Potluck vs Covered Dish? Monaimo Bars (Recipe Included)
Like William, I grew-up in California and during my younger years my father was a Methodist minister so I attended about a bazillion potlucks as a kid. By the time I was sixteen I had stopped eating meat so potlucks lost a lot of their luster. Still, I come from a long line of potluck-goers so when I tell you that this recipe was the result of a Coffeyville, Kansas potluck, you will understand that this really is one of those down-home, much loved and shared recipes. It came into our family through my grandmother and, because it is so wonderful, has been shared out by my family many, many, many times.
However, before I go any further I have a question for you. Do you know what I mean when I say “potluck?” After William and I moved to Indiana, in 2000, I rapidly discovered that “potluck” is not a term that folks use here! In Rising Sun people attend “covered-dish suppers.” So here’s the question, are you a potluck or a covered-dish person? Inquiring minds want to know! (wink!)
Back to the cookies…
These cookies, called Monaimo Bars (we say, “mo-name-o.”), are the absolute, all-time cookie favorite in our family. The good news is that the layers make them just dressy enough to work as a Christmas cookie while still taking less time to prepare than almost any other kind of cookie out there.
Note: be sure to notice the ingredients for all three layers before doing your grocery shopping. (I would be embarrassed to tell you how many times I have made that mistake. Really…I would.)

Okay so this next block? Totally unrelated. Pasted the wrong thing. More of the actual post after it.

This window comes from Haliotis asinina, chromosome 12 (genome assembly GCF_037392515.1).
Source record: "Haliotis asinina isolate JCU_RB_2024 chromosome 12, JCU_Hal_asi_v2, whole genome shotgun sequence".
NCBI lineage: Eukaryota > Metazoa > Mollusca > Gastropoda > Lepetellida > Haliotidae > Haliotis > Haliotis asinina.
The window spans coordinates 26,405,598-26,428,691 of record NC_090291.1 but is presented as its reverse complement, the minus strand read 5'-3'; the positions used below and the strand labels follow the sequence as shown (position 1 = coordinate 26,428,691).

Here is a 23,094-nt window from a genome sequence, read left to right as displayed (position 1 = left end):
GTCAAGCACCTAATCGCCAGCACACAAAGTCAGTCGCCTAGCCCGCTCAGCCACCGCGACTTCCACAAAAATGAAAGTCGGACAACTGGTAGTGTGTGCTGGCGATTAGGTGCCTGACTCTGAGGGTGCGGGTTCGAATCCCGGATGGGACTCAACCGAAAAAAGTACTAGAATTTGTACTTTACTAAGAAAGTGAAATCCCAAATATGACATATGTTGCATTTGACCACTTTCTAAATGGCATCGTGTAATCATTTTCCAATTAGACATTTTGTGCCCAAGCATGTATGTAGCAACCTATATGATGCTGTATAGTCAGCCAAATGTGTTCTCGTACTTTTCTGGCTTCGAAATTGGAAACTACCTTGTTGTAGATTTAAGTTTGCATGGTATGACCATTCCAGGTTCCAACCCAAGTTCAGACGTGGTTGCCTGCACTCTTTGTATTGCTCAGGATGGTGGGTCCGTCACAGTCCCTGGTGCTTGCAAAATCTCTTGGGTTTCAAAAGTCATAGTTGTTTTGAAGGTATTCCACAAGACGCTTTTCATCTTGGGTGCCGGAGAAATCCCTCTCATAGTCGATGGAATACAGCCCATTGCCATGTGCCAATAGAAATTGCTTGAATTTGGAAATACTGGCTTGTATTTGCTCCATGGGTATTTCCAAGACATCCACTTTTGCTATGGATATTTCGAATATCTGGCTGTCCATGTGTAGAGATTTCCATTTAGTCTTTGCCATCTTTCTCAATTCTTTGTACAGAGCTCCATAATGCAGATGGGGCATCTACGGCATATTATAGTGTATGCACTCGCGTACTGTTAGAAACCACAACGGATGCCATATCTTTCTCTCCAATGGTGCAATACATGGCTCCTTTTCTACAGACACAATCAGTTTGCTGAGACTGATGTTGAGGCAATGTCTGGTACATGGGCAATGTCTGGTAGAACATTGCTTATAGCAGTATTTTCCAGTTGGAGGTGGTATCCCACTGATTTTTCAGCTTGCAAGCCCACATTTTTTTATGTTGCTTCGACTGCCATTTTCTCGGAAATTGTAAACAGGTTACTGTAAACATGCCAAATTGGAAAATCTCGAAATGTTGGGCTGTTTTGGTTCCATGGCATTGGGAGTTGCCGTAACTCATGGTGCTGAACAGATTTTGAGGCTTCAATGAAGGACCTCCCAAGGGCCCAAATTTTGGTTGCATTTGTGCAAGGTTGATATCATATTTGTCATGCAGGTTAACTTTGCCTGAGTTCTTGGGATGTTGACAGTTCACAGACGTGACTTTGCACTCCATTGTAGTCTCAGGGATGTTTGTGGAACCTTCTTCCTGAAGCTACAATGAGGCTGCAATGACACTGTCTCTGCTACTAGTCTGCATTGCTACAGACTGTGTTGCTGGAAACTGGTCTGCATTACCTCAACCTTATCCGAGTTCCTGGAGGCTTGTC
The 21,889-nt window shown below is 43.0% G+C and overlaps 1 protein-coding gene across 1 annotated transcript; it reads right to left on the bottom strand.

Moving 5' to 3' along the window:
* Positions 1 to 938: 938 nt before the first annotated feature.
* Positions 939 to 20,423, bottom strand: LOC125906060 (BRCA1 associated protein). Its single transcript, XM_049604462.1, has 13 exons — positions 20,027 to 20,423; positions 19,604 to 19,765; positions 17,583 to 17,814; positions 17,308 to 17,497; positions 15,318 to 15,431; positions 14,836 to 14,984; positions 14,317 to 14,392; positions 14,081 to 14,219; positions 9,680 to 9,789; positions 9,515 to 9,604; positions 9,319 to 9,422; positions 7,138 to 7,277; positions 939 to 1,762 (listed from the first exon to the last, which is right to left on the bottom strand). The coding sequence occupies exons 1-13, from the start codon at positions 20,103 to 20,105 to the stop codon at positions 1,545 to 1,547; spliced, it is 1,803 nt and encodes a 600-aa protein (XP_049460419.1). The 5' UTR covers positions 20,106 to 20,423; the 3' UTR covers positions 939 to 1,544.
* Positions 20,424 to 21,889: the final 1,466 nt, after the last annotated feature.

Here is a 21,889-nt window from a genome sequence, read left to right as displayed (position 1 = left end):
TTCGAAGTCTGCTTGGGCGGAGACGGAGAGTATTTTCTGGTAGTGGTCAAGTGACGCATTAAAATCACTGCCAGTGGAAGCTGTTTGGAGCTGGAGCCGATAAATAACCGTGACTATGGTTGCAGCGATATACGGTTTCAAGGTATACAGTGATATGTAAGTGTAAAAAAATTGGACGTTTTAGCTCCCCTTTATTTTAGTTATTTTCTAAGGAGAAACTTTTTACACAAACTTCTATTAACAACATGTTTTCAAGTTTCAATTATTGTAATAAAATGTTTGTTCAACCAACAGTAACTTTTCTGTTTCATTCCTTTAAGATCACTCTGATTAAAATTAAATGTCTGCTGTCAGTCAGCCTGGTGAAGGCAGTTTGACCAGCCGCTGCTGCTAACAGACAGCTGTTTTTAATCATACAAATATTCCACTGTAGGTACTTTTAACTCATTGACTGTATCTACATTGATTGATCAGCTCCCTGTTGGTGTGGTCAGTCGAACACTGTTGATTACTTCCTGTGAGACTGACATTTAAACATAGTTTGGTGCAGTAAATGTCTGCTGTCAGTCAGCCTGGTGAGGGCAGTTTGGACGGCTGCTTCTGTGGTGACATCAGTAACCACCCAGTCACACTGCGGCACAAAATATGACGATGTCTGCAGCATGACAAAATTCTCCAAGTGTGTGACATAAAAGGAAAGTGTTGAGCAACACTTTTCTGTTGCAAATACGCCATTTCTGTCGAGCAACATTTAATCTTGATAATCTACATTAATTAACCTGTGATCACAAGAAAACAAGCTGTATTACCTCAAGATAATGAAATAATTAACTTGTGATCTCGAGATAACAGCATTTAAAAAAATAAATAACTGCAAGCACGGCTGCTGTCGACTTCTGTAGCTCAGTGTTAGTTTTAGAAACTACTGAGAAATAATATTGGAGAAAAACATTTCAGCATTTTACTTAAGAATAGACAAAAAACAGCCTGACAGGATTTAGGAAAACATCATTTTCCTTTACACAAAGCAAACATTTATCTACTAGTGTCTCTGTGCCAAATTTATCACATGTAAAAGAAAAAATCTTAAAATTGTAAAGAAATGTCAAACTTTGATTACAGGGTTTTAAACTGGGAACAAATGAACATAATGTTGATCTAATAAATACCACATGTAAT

Warning: this recipe contains a raw egg. Consuming raw eggs may increase your risk of foodborne illness. Very young children, the elderly and anyone with a compromised immune system are at greater risk.
• 1/2 c butter (I always use European-style butter. It’s higher in butterfat and the richness helps mellow the flavors in this strong layer.)
• 1/4 c sugar
• 5 Tbsp cocoa powder (I use dutch-process cocoa powder in this recipe because I don’t like the bitter bite from regular cocoa powder here. There is relatively little sugar in this layer so the cocoa has to stand on its own. BTW, did you know there is an actual chemical difference between regular cocoa powder, like Hershey’s, and dutch-process? I finally found out the actual scientific reason why I have, for so long, been using both but using them differently. It’s one of those things I stumbled across by taste but did not really understand. A couple of years ago I read a short blog post (https://sallysbakingaddiction.com/baking-basics-dutch-process-natural-cocoa-powder/) which did an excellent job at explaining why the two are not interchangeable. I recommend it to you if you are curious.)